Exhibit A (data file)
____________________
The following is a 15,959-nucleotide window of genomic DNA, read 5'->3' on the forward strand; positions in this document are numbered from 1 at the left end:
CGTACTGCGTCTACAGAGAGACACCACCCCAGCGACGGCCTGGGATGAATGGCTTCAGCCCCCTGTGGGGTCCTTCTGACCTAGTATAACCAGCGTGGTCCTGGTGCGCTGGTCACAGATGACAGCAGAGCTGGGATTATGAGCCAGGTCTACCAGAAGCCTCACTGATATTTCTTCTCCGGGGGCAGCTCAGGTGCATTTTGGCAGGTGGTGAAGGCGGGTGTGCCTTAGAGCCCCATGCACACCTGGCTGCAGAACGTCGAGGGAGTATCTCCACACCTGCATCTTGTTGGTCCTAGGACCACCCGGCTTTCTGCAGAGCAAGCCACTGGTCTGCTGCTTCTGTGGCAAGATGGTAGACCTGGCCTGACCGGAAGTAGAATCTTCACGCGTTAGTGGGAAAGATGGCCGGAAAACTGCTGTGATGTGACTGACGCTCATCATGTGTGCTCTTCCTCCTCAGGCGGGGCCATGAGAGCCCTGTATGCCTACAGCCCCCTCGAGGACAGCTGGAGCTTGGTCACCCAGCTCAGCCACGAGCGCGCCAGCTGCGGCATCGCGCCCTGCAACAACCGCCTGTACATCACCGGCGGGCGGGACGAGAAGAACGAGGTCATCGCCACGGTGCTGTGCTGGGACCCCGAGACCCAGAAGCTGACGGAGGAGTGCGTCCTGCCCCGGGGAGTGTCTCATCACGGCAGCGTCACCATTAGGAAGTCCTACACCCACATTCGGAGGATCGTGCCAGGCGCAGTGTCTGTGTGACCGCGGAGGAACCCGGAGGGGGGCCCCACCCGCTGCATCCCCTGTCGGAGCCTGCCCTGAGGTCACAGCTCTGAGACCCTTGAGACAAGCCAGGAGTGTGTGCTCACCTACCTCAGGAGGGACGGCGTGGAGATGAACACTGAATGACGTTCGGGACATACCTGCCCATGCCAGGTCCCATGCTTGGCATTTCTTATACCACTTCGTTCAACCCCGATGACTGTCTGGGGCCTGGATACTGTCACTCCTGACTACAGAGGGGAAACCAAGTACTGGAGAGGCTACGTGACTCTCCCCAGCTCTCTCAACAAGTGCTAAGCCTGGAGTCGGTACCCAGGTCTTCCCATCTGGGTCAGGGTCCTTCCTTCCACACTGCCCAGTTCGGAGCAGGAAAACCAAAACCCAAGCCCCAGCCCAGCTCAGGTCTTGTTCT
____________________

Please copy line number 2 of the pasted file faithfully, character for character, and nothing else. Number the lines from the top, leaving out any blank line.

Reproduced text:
CGTACTGCGTCTACAGAGAGACACCACCCCAGCGACGGCCTGGGATGAATGGCTTCAGCCCCCTGTGGGGTCCTTCTGACCTAGTATAACCAGCGTGGTCCTGGTGCGCTGGTCACAGATGACAGCAGAGCTGGGATTATGAGCCAGGTCTACCAGAAGCCTCACTGATATTTCTTCTCCGGGGGCAGCTCAGGTGCATTTTGGCAGGTGGTGAAGGCGGGTGTGCCTTAGAGCCCCATGCACACCTGGCTGCAGAACGTCGAGGGAGTATCTCCACACCTGCATCTTGTTGGTCCTAGGACCACCCGGCTTTCTGCAGAGCAAGCCACTGGTCTGCTGCTTCTGTGGCAAGATGGTAGACCTGGCCTGACCGGAAGTAGAATCTTCACGCGTTAGTGGGAAAGATGGCCGGAAAACTGCTGTGATGTGACTGACGCTCATCATGTGTGCTCTTCCTCCTCAGGCGGGGCCATGAGAGCCCTGTATGCCTACAGCCCCCTCGAGGACAGCTGGAGCTTGGTCACCCAGCTCAGCCACGAGCGCGCCAGCTGCGGCATCGCGCCCTGCAACAACCGCCTGTACATCACCGGCGGGCGGGACGAGAAGAACGAGGTCATCGCCACGGTGCTGTGCTGGGACCCCGAGACCCAGAAGCTGACGGAGGAGTGCGTCCTGCCCCGGGGAGTGTCTCATCACGGCAGCGTCACCATTAGGAAGTCCTACACCCACATTCGGAGGATCGTGCCAGGCGCAGTGTCTGTGTGACCGCGGAGGAACCCGGAGGGGGGCCCCACCCGCTGCATCCCCTGTCGGAGCCTGCCCTGAGGTCACAGCTCTGAGACCCTTGAGACAAGCCAGGAGTGTGTGCTCACCTACCTCAGGAGGGACGGCGTGGAGATGAACACTGAATGACGTTCGGGACATACCTGCCCATGCCAGGTCCCATGCTTGGCATTTCTTATACCACTTCGTTCAACCCCGATGACTGTCTGGGGCCTGGATACTGTCACTCCTGACTACAGAGGGGAAACCAAGTACTGGAGAGGCTACGTGACTCTCCCCAGCTCTCTCAACAAGTGCTAAGCCTGGAGTCGGTACCCAGGTCTTCCCATCTGGGTCAGGGTCCTTCCTTCCACACTGCCCAGTTCGGAGCAGGAAAACCAAAACCCAAGCCCCAGCCCAGCTCAGGTCTTGTTCT